Synopsis: I will generate a comprehensive presentation informed by key points from two main research projects I will be conducting this semester. The first project will provide a theoretical framework for community development. The second project will host A) a critical analysis of the methodology researchers have used to identify obstacles to community growth and progress and B) two honest dialogues with long-term residents of Chicora, a socially and economically disadvantaged community in North Charleston. The second project will provide a unique perspective of a historically silenced peoples by allowing them to speak for themselves and articulate their own thoughts on best practices to develop their own disadvantaged and abandoned communities.
The overarching goal of my work is to gain a holistic understanding of theories on community development and the ideal way to execute community development efforts by taking into consideration the lived experiences of those long-term local residents who have already been working to better their community environments. This will require the questioning of methodology in how society approaches the work of developing vulnerable communities. The presentation will include recommendations to identify best practices for tools and methods to reimagine local community development in multi-faceted and asset-based ways.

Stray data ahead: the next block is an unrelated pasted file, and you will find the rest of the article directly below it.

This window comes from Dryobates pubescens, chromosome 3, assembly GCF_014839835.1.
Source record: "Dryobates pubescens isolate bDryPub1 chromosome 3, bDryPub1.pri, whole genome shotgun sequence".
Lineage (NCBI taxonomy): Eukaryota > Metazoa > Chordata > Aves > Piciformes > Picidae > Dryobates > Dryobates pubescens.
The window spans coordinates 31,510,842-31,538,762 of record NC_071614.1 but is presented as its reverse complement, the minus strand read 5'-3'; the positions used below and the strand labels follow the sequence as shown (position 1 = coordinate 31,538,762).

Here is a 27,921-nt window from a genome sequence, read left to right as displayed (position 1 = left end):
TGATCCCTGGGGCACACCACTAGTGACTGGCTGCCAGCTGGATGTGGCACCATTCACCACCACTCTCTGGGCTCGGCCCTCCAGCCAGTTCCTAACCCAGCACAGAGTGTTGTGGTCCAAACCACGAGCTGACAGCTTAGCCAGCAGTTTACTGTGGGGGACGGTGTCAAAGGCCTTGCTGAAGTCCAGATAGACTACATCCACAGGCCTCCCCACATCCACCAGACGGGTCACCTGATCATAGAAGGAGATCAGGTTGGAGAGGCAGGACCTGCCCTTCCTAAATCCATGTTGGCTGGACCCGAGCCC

Biography: Ethan Davis has lived in the South his entire life. He spent his elementary school years in Columbia, South Carolina and enjoyed middle and high school in Chapel Hill, North Carolina. College brought him back to South Carolina when he enrolled at the College of Charleston. Currently, he is a senior double majoring in African American Studies and Political Science with a minor in Jewish History. On campus, he is a Cougar Ambassador and a member of the Leadership CofC cohort. Ethan’s most meaningful experience during his college career has been his participation with the Bonner Leader Program, a civic engagement and leadership development program that connects students with local partnering nonprofits. It aims to transform college students into active citizens within their own communities by facilitating an honest dialogue. This program introduced Ethan to Metanoia, a community development cooperation with which Ethan has partnered since the fall of 2016. Metanoia operates under an asset-based community development model, which focuses on economic regeneration and establishing quality housing and youth programs. Through this holistic approach, Ethan has had the privilege of realistically applying themes and concepts he has learned in his academic courses to the greater community.